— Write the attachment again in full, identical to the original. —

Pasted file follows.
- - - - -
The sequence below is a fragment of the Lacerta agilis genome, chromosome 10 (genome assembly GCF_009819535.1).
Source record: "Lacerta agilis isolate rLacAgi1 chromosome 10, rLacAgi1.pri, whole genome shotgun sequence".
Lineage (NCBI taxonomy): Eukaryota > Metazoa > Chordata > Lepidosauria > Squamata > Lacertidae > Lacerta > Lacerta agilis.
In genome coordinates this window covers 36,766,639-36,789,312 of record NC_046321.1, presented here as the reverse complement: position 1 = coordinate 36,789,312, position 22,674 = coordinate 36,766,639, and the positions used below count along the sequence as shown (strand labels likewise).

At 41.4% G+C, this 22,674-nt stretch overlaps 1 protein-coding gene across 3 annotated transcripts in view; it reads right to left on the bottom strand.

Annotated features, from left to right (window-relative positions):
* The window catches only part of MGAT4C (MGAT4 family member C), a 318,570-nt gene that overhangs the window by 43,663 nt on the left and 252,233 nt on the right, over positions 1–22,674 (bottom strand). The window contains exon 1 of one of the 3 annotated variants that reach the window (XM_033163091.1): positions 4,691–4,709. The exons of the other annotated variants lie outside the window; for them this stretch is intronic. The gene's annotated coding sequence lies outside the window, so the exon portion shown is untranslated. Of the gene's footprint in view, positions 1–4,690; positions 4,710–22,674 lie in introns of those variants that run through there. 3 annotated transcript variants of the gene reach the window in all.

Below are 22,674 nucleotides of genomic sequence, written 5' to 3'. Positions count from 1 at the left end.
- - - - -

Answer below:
The sequence below is a fragment of the Lacerta agilis genome, chromosome 10 (genome assembly GCF_009819535.1).
Source record: "Lacerta agilis isolate rLacAgi1 chromosome 10, rLacAgi1.pri, whole genome shotgun sequence".
Lineage (NCBI taxonomy): Eukaryota > Metazoa > Chordata > Lepidosauria > Squamata > Lacertidae > Lacerta > Lacerta agilis.
In genome coordinates this window covers 36,766,639-36,789,312 of record NC_046321.1, presented here as the reverse complement: position 1 = coordinate 36,789,312, position 22,674 = coordinate 36,766,639, and the positions used below count along the sequence as shown (strand labels likewise).

At 41.4% G+C, this 22,674-nt stretch overlaps 1 protein-coding gene across 3 annotated transcripts in view; it reads right to left on the bottom strand.

Annotated features, from left to right (window-relative positions):
* The window catches only part of MGAT4C (MGAT4 family member C), a 318,570-nt gene that overhangs the window by 43,663 nt on the left and 252,233 nt on the right, over positions 1–22,674 (bottom strand). The window contains exon 1 of one of the 3 annotated variants that reach the window (XM_033163091.1): positions 4,691–4,709. The exons of the other annotated variants lie outside the window; for them this stretch is intronic. The gene's annotated coding sequence lies outside the window, so the exon portion shown is untranslated. Of the gene's footprint in view, positions 1–4,690; positions 4,710–22,674 lie in introns of those variants that run through there. 3 annotated transcript variants of the gene reach the window in all.

Below are 22,674 nucleotides of genomic sequence, written 5' to 3'. Positions count from 1 at the left end.